I suppose what draws me so much to them is their raw energy.  They are the quintessential garage rock band.  Minimalist in their approach with just a guitar and drums, they prided themselves on keeping things simple, but raw.  They took the blues and punk and modified them with a more modern approach.  They didn’t try anything fancy and the whole sound was backed by Meg White’s overly simplistic drumming style that many chided her for as being amateurish.  Jack would say that Meg was the most important aspect of the band.  According to him, if you took her out the White Stripes could not exist.  He literally believed that she could not be replaced.  I’m not sure if that is entirely true, and I would suspect that it was her style that could not be replaced as I’m sure someone else could have copied what she did.  But that simple drumming style provided the backbone of the structure and identity of nearly every White Stripes song.  

I was fascinated by them almost from the beginning.  They were strange and unique and represented something that was sorely missing in the music scene.  They always wore a combination of red, white and while for most bands that would come across as cheesy or lame, the Stripes were somehow able to pull it off and still be respectable. I remember being confused over their relationship as most other fans were.  Were they brother and sister as Jack had always introduced them in their shows?  No.  It turns out they were married once and in a move I have yet to hear be equaled, Jack took Meg’s surname and turned from Jack Gillis to Jack White.  They divorced in 2000 right before they became household names and were somehow able to carry on creating some of their greatest music.

My favorite album is Elephant.  It represents the perfect crux of their simplistic garage rock sound infused with White’s greatest songwriting.  It’s the album in which they branched out a little bit more and added some layers to their sound without really changing it that much and keeping true to their format.  It has the best guitar licks and does not miss a beat from beginning to end.  It is actually one of those rare albums that ends better than it begins.  The last four songs in particular are stellar and it really leaves you wanting more.  Included in this progression of tracks are two of my all time favorites:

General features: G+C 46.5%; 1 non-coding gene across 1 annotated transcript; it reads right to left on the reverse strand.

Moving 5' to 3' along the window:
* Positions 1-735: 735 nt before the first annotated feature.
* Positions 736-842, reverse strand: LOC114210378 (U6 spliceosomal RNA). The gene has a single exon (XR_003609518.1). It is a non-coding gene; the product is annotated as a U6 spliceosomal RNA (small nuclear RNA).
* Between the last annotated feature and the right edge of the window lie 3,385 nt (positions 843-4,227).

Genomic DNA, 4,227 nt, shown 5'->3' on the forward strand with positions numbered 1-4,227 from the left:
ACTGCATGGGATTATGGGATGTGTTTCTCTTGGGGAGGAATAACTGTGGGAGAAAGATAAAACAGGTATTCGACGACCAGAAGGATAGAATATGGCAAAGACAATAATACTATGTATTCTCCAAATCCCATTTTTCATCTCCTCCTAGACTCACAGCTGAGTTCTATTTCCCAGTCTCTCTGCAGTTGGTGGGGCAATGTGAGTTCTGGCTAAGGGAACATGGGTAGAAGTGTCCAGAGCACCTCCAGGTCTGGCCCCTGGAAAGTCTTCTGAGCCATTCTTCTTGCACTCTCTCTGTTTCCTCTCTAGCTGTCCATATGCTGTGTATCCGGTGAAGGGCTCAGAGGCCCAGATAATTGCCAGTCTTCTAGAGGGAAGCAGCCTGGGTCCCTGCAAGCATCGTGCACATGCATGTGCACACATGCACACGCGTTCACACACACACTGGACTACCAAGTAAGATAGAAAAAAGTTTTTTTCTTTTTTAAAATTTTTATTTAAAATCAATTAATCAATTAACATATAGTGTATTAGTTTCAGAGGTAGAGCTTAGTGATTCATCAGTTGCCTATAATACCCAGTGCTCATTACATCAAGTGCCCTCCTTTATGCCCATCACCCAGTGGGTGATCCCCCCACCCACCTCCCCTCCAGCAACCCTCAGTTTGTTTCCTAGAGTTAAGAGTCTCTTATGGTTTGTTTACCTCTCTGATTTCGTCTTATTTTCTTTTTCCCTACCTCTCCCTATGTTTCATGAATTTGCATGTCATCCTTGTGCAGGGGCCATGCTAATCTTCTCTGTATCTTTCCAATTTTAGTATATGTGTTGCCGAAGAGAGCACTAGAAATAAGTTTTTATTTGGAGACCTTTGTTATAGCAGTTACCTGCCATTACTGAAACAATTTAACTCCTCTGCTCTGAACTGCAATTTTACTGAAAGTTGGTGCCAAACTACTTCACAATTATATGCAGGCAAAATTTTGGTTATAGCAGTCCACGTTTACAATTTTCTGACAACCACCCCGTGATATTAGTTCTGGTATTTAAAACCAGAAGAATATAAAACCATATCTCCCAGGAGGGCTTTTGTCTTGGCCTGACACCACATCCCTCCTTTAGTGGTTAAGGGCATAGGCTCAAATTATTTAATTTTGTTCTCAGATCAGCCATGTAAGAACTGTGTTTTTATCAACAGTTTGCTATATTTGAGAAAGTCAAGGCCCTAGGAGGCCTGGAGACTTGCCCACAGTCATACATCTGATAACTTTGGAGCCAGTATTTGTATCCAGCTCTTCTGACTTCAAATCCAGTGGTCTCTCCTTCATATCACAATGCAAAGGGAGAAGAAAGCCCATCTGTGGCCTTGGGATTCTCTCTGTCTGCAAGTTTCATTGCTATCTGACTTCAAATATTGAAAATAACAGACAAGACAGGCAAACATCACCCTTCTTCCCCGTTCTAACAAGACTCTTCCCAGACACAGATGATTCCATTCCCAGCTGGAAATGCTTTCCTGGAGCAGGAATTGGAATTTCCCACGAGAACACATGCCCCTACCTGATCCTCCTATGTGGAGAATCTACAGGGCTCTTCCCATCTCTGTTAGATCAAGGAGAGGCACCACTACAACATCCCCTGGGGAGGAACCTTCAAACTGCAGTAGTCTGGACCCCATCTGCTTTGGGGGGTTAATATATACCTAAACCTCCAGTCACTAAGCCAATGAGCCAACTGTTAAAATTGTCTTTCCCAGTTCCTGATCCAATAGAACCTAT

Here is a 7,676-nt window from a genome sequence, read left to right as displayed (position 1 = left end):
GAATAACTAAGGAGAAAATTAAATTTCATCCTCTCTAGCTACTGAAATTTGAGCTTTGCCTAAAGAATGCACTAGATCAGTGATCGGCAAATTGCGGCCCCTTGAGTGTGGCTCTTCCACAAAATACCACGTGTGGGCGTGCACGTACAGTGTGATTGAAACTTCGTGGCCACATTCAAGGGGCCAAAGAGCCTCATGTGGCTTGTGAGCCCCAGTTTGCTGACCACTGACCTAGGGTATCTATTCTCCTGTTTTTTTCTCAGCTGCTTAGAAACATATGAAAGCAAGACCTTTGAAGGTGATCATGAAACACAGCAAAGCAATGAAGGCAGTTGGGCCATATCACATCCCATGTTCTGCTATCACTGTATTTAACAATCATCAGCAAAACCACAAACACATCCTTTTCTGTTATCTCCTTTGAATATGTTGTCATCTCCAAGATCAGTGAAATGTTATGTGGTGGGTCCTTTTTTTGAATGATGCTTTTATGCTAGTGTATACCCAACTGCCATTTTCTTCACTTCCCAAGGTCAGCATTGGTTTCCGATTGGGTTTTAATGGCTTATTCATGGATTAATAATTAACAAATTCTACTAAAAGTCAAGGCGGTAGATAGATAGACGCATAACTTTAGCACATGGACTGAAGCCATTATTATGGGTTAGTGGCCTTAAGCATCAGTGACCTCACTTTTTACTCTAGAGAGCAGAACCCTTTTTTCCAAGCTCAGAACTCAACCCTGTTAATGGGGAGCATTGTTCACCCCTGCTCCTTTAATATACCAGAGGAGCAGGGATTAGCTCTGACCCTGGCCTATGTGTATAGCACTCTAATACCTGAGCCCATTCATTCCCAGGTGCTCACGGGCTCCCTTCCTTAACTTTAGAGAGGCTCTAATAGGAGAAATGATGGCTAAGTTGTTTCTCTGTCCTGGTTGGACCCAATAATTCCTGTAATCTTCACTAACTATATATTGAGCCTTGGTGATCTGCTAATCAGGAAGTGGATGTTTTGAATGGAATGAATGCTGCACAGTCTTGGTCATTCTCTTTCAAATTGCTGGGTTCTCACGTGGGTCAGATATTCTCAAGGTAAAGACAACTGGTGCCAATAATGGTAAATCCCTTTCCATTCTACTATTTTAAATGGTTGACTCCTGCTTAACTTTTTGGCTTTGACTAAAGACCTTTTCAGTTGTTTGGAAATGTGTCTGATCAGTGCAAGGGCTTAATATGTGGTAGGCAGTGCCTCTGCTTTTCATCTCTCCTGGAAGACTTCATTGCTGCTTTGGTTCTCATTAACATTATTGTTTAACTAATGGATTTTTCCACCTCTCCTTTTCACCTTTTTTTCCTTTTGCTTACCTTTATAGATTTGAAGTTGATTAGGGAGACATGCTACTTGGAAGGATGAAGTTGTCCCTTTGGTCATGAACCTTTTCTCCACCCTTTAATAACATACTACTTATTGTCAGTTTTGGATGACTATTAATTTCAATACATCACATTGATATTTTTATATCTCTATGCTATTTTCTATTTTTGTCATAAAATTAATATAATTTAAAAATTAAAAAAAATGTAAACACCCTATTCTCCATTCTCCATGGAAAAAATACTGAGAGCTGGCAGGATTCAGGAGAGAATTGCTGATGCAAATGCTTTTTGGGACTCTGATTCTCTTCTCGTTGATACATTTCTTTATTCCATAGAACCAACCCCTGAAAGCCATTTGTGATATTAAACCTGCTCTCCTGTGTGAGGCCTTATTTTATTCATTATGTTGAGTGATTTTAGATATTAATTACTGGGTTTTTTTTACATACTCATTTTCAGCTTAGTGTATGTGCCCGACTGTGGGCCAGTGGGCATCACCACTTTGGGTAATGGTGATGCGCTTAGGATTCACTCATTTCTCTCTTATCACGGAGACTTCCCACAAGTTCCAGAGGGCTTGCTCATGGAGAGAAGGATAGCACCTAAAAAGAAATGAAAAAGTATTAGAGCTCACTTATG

What a freaking riff.

In their subsequent albums; “Get Behind me, Satan” and “Icky Thump” they add even more instruments and polish their sound a little bit and somewhat deviate from their original sounds.  They perform more acoustic songs and even go country in some places.  I don’t think this was a poor decision and was a necessary one for them to take.  They had to try different sounds and come up with new approaches to their music as any reputable artist does.  And in doing so they came up with some of their greatest tracks:

Their last album was released in 2007 after Jack had formed The Raconteurs and I actually believed he would hold true to his promise that both bands were just as important as the other.  White has become one of the most respected and genuine artists of his generation and I believed he could carry on with two full-time bands so much that I thought he would have no problem adding a third band when The Dead Weather was created.  All the while he would produce albums by artists such as Loretta Lynn and Wanda Jackson, appear in movies like Walk Hard and It Might Get Loud, and create movie soundtracks like Cold Mountain.  If you ever look at a list of all his projects, you have to wonder if this guy has time to even go to the bathroom.